Dual Citizen Lawyers
Locate a Local Immigration Lawyer
What Is a Dual Citizen?
Possession of multiple passports is technically legal. Sometimes though, when you travel and you have multiple passports there is a possibility you might generate some confusion at the check-in desk no matter what you do.
What Kind of Confusion Can Multiple Passports Generate?
When you leave the U.S. by air, the airline officials will want to see your passport or other proof of citizenship when you check in. To ensure that you will be admitted to the next country on your trip (and they won't be fined for failing to verify this if you turn out to be inadmissible), they'll also want to see any relevant visas that you'll need. No matter which passport you use there will be confusion in these situations:
- If you show them your U.S. passport, you will be asked for the visa to enter the other country, which you don't need since you are a citizen of that country. To prove this, you'll have to show them your other passport.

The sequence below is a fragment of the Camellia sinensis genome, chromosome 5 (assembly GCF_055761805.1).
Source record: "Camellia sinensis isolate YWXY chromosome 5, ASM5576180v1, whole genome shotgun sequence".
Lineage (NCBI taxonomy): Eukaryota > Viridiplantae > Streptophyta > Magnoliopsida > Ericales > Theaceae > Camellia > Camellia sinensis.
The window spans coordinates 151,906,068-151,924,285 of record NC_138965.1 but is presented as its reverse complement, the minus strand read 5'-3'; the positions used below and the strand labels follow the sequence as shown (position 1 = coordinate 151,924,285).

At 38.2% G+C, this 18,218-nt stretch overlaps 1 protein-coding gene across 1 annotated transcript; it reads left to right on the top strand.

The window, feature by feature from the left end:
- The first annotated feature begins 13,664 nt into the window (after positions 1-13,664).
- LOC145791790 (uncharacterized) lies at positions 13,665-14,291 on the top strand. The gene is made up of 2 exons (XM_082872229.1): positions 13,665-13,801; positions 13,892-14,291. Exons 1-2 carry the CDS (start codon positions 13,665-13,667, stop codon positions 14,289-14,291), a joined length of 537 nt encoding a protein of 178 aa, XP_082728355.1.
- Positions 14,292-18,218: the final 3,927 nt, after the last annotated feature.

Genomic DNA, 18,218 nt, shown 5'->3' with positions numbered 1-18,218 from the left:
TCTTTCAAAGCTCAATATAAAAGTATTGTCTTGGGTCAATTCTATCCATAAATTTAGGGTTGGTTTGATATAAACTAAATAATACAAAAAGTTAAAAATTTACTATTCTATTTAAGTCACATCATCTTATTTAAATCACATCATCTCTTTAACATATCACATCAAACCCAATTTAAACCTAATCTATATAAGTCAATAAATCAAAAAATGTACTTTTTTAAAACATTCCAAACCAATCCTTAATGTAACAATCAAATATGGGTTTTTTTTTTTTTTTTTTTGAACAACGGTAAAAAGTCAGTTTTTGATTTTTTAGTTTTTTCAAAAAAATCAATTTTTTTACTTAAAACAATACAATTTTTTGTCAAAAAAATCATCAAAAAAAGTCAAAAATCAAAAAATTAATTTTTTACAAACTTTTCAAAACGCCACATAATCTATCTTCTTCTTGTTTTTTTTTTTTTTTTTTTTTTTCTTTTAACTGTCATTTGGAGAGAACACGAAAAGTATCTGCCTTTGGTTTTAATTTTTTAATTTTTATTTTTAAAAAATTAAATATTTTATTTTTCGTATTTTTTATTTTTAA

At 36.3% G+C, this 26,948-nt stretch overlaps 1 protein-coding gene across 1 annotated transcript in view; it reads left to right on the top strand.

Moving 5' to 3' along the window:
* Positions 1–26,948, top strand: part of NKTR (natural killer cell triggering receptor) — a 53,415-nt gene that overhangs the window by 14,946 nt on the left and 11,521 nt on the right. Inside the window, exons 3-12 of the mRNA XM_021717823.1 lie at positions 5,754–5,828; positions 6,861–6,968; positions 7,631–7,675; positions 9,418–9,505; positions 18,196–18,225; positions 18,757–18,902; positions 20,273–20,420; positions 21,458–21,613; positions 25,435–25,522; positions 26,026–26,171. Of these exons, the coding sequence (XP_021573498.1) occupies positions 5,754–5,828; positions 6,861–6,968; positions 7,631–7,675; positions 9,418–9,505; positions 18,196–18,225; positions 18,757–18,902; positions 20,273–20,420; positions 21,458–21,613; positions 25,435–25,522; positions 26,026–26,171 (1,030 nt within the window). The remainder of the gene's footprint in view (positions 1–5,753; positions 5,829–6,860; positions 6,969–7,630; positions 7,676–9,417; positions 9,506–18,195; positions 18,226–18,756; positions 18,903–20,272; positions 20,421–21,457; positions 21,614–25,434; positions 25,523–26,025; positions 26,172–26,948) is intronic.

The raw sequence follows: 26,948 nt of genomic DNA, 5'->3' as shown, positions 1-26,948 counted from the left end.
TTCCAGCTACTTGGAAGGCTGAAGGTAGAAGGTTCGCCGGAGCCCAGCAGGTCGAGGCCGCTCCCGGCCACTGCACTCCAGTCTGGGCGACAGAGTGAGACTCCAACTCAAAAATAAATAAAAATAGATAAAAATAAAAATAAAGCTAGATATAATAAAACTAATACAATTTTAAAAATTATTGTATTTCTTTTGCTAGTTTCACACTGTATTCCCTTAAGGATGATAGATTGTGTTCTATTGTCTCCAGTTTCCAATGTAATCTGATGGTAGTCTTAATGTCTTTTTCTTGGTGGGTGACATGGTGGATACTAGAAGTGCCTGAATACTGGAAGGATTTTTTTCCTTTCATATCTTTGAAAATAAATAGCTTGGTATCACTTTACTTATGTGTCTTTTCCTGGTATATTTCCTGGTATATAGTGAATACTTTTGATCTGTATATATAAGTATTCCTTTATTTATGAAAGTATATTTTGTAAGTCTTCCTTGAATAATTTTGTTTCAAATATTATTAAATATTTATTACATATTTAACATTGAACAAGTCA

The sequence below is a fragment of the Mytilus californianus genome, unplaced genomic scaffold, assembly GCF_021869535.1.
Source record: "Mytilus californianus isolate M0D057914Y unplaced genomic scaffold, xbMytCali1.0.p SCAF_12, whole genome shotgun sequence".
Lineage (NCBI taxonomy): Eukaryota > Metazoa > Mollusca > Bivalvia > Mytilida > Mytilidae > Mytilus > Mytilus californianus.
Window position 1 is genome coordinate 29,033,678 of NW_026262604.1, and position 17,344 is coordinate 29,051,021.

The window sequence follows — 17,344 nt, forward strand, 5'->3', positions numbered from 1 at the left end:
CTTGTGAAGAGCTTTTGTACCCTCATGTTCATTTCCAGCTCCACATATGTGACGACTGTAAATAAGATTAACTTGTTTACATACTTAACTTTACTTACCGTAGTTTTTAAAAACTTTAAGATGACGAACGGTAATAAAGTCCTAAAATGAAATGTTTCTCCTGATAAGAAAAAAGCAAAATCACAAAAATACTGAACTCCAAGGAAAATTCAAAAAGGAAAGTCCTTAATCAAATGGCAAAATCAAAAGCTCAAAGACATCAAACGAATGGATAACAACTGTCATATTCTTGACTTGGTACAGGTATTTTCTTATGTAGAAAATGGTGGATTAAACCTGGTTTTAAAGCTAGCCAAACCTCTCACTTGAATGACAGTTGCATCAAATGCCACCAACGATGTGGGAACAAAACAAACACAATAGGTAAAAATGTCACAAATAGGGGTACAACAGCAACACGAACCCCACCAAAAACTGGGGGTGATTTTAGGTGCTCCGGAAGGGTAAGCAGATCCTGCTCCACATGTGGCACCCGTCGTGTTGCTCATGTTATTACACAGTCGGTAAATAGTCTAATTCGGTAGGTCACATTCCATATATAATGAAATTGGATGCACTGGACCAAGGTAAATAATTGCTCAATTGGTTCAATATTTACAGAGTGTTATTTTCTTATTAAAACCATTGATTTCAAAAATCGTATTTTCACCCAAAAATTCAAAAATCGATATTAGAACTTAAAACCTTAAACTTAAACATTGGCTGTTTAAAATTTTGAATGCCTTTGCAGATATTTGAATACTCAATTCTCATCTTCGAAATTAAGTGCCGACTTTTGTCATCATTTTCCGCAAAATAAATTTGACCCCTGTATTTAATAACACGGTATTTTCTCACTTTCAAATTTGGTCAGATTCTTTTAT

- If you start by showing them your other passport, you'll then be asked to hand in your I-94 (this is the U.S. temporary visa record that airlines are supposed to collect from aliens leaving the U.S.) or to show your resident alien ID ("green card"). In this situation you'll have to show your U.S. passport in order to show why you don't need or have a green card or an I-94.
Note that there was a time however when showing a non-U.S. passport to an airline official in the U.S. could be interpreted as evidence of intent to give up one's U.S. citizenship. This is no longer a cause for concern according to current State Department policy.
So What Passport Should I Show?
If your travel destination is your other country of citizenship, it's probably best to start showing the airline people the same travel documents that you intend to show the immigration officials at your next stop and then your U.S. passport. U.S. law requires U.S. citizens to be in possession of a U.S. passport or other proof of citizenship when leaving the country.
Consult a Lawyer - Present Your Case Now!
Last Modified: 03-04-2015 11:25 AM PST
Did you find this article informative?
Link to this page